Monday, February 6, 2012
The ancient saying “Silence is Golden” still applies. Anyone who watched the Australian Women’s Singles Tennis Championship can attest to that. Maria Sharapova, the gorgeous Russian tennis star and television ad millionaire, was pitted against her hard-hitting countrywoman Victoria Azarenka in a battle of shrieking and grunting that could shatter glass. Their on-court noise wore on the nerves of all in the stadium or watching the match via television. I spent 40 years officiating at matches and consider this high-pitched yelling as demeaning to the game. As commentators pointed out time and again, tennis management will have to address this loud noise distraction sooner or later. Hopefully sooner.
Sporting events consistently top the ratings charts. A big part of keeping the interest in sports coverage has been the addition of former sports heroes to the commentary teams.
One of the advantages of having lived through generations of sports commentators is remembering yesterday's great athletes who moved into the broadcast booth. The immortal Red “The Galloping Ghost” Grange was one such. When he joined NBC to comment on football he was teamed up with Lindsey Nelson. The duo got off to a shaky start when Red failed to get Nelson's first name correct (Grange kept calling him “Linsley” instead of Lindsey) To make it even more painful Red used the incorrect name abundantly during their coverage. It was like he was hitting Nelson in the center of his forehead with a hammer. Some duos had great success, others not so much.
Each year the “Boob in the Booth” Award goes to the biggest dunderhead in sports commentary. And once again Phil Simms of CBS Sports has won hands down. The philosophy of network sports leadership seems to be combining an inept former jock like Simms with a front runner like Jim Nance. (Likewise Verne Lindquist, who has been around the gridiron since the first football was hiked, is weighed down with Gary Danielson.) Even Nance can't bail Simms out. Phil's style is to say things like “I agree with you, Jim” and then go droning on to nowhere. If he would just buy into “silence is golden” and let Nance fly mostly solo, all would be right again in the football world. Offsetting the idiocy of some commentating duos there is occasional brilliance. A good example here is the teaming of Joe Buck, one of the very best of the best, with Troy Aikman. The two of them show audiences how it should be done.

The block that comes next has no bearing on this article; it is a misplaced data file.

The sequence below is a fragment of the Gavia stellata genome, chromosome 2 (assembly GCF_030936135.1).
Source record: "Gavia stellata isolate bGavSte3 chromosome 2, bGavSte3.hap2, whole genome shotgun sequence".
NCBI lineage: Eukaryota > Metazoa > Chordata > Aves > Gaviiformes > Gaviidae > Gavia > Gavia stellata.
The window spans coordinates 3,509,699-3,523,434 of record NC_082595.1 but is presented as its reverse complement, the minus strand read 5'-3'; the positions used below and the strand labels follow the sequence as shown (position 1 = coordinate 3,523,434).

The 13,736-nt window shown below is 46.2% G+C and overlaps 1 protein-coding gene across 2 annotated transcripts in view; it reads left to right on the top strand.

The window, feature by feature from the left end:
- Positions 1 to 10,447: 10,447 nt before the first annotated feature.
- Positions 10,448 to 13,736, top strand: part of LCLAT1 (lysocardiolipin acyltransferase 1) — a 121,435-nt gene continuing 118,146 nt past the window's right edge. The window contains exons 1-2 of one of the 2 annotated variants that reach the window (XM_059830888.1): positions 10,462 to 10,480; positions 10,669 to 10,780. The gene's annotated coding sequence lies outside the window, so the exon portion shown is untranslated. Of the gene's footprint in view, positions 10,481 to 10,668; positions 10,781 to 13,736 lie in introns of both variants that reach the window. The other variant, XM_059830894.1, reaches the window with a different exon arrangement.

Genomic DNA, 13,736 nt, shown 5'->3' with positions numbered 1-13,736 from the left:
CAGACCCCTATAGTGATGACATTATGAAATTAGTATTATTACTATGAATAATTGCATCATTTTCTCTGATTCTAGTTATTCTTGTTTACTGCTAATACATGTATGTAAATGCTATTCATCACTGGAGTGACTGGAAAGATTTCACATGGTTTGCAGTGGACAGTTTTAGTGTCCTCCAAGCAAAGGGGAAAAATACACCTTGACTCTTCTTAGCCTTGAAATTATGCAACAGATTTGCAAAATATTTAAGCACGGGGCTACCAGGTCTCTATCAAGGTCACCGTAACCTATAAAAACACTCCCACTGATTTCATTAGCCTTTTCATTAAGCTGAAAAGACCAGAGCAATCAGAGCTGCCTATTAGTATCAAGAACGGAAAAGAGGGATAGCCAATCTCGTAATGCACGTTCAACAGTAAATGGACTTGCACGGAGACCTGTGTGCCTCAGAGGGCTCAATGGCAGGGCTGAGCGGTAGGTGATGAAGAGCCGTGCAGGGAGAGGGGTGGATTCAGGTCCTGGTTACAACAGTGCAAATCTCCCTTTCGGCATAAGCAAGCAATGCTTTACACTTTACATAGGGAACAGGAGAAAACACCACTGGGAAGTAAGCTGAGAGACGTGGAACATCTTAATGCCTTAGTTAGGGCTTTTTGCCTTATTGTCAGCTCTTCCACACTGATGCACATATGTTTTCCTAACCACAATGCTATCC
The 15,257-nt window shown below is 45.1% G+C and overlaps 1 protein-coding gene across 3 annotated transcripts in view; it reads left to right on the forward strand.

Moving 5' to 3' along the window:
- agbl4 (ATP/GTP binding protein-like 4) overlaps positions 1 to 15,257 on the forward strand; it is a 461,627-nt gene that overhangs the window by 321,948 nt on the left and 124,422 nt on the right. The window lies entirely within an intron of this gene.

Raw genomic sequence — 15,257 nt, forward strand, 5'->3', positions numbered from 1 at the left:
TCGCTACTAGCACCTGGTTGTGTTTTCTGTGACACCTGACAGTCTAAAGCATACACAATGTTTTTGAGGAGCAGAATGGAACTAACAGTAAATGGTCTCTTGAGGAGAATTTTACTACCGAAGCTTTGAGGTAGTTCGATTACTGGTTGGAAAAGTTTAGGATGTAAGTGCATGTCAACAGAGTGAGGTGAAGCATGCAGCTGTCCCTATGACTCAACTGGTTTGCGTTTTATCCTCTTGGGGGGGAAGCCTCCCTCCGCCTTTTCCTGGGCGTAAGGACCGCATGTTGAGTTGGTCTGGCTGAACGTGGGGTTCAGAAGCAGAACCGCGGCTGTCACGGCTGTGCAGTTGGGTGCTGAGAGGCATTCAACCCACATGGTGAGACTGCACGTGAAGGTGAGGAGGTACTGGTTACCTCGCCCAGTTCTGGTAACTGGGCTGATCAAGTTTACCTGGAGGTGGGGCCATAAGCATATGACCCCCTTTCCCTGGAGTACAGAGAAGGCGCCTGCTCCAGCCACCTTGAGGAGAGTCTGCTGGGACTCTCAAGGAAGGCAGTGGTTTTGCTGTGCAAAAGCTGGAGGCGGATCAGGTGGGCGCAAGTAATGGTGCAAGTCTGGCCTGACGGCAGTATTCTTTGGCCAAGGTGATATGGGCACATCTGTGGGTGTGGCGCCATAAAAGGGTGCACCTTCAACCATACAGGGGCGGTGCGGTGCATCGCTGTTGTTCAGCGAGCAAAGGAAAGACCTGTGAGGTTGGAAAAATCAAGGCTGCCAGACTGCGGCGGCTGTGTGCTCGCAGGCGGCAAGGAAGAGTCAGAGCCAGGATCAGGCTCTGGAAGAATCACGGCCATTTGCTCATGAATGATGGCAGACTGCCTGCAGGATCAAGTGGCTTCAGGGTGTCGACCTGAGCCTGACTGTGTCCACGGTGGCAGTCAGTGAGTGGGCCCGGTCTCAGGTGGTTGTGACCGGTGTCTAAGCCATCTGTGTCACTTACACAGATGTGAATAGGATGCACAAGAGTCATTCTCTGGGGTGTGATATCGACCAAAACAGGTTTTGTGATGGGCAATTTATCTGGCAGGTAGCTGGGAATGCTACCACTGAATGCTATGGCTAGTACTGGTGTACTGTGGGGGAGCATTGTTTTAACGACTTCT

An advantage of old age (perhaps the only one) is that you can recall the greats of other eras. And trust me, there were some true giants - commentators like Mel Allen, Red Barber, and (who could ever forget him?) Bill Stern. Stern brought great excitement to his narration, and did not hesitate to make it up along the way. Typical was his breathless call of a pass interception where he followed the runner (we'll call him “Smith”) all the way down the field. As Smith was ready to cross the goal line for a touchdown, someone passed a note to Bill saying that Jones, not Smith, was actually the ball carrier. Without missing a beat Stern simply said “Smith laterals the ball to Jones who scores!!!! Such shenanigans were possible on radio but not in the television age. More famous is the Bill Stern story about a gloomy man looking out the second story window of a mansion during the Civil War. The tall bearded figure, observing Union soldiers sitting around listlessly on the lawn below decided to create a game for them to play and ease their idle hours. Then Stern intoned in somber dramatic voice “the sport he invented was called baseball...and that man was Abraham Lincoln.”
Maybe Simms isn't so bad after all.